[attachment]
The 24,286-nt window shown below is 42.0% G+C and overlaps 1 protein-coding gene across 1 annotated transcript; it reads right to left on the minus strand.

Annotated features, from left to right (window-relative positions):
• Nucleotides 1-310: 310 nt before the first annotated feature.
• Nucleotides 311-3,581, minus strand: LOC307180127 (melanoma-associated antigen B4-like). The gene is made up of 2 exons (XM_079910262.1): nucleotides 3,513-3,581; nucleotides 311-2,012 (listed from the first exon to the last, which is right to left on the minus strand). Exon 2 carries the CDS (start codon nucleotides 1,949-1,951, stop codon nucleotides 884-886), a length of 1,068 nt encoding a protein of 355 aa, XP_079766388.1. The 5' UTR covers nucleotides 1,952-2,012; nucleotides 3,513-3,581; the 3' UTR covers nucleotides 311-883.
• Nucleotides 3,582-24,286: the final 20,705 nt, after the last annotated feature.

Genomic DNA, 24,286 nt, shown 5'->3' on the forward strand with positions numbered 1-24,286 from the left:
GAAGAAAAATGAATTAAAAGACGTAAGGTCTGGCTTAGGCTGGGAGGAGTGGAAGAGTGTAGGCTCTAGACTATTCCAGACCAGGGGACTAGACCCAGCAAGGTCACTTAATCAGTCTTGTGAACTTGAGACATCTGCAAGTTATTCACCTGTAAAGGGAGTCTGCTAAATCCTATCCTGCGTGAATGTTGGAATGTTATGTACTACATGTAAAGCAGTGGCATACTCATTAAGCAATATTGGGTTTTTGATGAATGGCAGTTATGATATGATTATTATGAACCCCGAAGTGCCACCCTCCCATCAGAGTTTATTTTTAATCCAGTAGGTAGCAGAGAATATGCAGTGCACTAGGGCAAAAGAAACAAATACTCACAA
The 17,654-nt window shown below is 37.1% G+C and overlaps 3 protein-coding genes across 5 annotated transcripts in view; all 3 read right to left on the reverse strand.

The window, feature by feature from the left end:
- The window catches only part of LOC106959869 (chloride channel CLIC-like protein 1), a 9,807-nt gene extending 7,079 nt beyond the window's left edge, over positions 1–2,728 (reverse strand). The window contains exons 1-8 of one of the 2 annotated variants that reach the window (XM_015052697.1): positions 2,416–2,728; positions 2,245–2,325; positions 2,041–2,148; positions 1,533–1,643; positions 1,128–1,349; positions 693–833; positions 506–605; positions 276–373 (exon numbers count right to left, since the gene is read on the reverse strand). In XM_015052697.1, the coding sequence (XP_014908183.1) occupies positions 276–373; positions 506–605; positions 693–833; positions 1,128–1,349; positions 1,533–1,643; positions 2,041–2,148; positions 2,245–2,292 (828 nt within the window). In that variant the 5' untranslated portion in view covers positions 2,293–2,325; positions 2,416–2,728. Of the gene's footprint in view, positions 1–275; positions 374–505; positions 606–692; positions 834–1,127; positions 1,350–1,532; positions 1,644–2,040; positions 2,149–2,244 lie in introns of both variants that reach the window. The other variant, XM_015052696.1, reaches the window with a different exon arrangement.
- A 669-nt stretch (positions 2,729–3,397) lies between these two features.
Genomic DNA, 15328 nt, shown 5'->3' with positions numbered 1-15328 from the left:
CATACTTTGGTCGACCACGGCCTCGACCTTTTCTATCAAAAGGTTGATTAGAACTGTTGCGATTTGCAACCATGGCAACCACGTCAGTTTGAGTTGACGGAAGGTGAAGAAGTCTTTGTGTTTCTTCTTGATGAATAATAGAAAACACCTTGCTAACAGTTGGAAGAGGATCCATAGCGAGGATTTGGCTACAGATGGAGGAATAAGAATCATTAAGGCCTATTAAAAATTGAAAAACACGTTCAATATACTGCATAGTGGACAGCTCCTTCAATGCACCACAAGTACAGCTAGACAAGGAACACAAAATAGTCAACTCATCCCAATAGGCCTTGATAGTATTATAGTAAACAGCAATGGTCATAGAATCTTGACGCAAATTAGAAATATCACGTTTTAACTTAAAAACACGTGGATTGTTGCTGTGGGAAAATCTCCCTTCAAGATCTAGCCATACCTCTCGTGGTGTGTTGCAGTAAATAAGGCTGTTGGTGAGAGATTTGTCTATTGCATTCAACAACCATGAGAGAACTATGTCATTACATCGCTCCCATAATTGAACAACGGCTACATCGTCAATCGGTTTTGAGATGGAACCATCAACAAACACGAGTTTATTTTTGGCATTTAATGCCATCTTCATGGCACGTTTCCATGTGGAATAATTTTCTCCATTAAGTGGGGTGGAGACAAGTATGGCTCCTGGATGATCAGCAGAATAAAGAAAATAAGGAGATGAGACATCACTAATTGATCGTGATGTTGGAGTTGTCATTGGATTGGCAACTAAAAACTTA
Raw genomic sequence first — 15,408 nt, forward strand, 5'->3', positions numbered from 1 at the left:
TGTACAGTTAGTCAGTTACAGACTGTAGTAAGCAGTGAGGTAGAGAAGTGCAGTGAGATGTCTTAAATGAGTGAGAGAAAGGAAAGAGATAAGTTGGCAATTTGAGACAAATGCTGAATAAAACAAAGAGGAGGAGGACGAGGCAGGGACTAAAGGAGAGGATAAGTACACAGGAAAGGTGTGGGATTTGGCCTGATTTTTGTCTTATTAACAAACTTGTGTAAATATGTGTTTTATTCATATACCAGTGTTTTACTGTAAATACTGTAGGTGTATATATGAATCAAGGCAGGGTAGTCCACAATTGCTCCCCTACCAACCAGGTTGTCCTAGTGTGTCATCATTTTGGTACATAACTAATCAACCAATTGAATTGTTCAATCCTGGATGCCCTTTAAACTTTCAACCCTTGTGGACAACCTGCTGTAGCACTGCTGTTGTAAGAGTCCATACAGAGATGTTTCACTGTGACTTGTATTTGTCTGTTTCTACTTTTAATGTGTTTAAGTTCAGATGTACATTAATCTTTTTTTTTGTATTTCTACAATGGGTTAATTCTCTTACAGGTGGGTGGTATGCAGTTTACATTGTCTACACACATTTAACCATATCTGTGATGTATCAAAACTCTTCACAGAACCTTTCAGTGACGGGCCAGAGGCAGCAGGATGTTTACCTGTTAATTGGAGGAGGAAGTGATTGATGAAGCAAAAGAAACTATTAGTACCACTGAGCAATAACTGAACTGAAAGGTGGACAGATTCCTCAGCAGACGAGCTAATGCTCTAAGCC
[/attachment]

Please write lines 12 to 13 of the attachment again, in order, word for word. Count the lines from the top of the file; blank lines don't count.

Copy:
Genomic DNA, 15328 nt, shown 5'->3' with positions numbered 1-15328 from the left:
CATACTTTGGTCGACCACGGCCTCGACCTTTTCTATCAAAAGGTTGATTAGAACTGTTGCGATTTGCAACCATGGCAACCACGTCAGTTTGAGTTGACGGAAGGTGAAGAAGTCTTTGTGTTTCTTCTTGATGAATAATAGAAAACACCTTGCTAACAGTTGGAAGAGGATCCATAGCGAGGATTTGGCTACAGATGGAGGAATAAGAATCATTAAGGCCTATTAAAAATTGAAAAACACGTTCAATATACTGCATAGTGGACAGCTCCTTCAATGCACCACAAGTACAGCTAGACAAGGAACACAAAATAGTCAACTCATCCCAATAGGCCTTGATAGTATTATAGTAAACAGCAATGGTCATAGAATCTTGACGCAAATTAGAAATATCACGTTTTAACTTAAAAACACGTGGATTGTTGCTGTGGGAAAATCTCCCTTCAAGATCTAGCCATACCTCTCGTGGTGTGTTGCAGTAAATAAGGCTGTTGGTGAGAGATTTGTCTATTGCATTCAACAACCATGAGAGAACTATGTCATTACATCGCTCCCATAATTGAACAACGGCTACATCGTCAATCGGTTTTGAGATGGAACCATCAACAAACACGAGTTTATTTTTGGCATTTAATGCCATCTTCATGGCACGTTTCCATGTGGAATAATTTTCTCCATTAAGTGGGGTGGAGACAAGTATGGCTCCTGGATGATCAGCAGAATAAAGAAAATAAGGAGATGAGACATCACTAATTGATCGTGATGTTGGAGTTGTCATTGGATTGGCAACTAAAAACTTA